In 2011, the company acquired a massive lift – the third-largest such contraption in the world – that pulls boats out of the water in a sling, of sorts, and trundles them across the shipyard to be set on blocks. The lift, made in Wisconsin and sent here in 25 truckloads, can tote boats weighing up to 770 tons. Great Lakes had to reinforce the ground beneath it to support the lift’s weight.

With more land, the shipyard can prop up more boats, adding to its capacity for repairs and construction. Great Lakes plans to build a manufacturing facility large enough to accommodate its lift, to shield ships from rough winter weather and make the shipyard’s work – and its workforce – less subject to seasonal shrinkage.

This week, the towing operation and shipyard had about 70 workers on site, plus 35 to 40 out on tugboats or in other locations. At its busiest times, the business might have 120 workers in Cleveland.

Starck and Rasmus want to provide steadier employment for their welders, who are in high demand and who can be hard to track down or rehire if there’s a gap between jobs.

Those welders repair marine research vessels, work on government and U.S. Coast Guard ships and build boats for clients as far away as Honduras and Guatemala. Over the next few years, the towing operation itself will become a bigger shipyard client, since the company plans to gradually phase out its older tugboats and replace them with newly built models. Some of the Great Lakes tugboats have hulls that date to the 1930s.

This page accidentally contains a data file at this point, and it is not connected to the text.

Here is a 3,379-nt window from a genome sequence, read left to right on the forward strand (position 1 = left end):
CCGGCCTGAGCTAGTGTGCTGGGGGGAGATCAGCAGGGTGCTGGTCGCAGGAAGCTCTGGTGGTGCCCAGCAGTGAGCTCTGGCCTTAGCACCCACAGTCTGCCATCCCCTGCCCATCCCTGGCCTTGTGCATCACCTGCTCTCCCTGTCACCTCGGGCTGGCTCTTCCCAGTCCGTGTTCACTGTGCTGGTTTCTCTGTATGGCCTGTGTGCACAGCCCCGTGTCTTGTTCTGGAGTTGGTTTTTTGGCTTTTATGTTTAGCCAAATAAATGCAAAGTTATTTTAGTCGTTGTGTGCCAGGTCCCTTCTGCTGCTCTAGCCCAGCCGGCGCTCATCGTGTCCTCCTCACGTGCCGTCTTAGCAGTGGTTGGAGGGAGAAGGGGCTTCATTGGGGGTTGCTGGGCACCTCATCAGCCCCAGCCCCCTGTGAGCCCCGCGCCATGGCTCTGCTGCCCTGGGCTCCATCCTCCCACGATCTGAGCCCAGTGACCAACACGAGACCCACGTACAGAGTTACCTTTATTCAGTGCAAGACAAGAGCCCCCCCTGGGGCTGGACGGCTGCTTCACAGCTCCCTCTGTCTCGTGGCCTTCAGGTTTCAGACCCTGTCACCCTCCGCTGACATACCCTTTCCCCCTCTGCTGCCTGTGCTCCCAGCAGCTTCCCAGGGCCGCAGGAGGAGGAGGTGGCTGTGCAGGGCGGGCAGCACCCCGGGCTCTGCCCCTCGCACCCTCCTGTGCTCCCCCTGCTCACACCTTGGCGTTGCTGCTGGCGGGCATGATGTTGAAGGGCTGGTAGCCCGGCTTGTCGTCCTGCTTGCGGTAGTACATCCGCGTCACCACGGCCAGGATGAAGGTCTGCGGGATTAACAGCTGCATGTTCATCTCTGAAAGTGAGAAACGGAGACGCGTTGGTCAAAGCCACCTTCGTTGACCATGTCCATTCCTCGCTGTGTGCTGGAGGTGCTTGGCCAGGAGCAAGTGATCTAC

“Replacing our own fleet would be an excellent way to keep workers between projects,” Rasmus said, adding “we could not do that without more land.”

Potential shipyard site has a checkered past

The land Great Lakes wants to buy sits at West 53rd Street and Crescent Avenue, west of the shipyard and the city’s red-roofed Garrett A. Morgan Water Treatment Plant. The towing company would pay a market price for the real estate, and the money would flow into the city’sindustrial and commercial land bank, which puts together sites for clean-up and development.

The most recent appraisal, which is several years old, placed the value of the land near $35,000 an acre. So Great Lakes might be looking at a $350,000 acquisition, though a firm price hasn’t been established. The Northeast Ohio Regional Sewer District needs to buy a slice of land at the westernmost end of the site for a pump station tied to a tunnel project that will start in 2018.

If Cleveland City Council signs off on legislation introduced this month, Great Lakes could buy roughly half of the site this year, making way for its new building – the first phase of expansion.

Another piece of property, near the western end of the old river channel, is contaminated and needs to be cleaned up before a sale.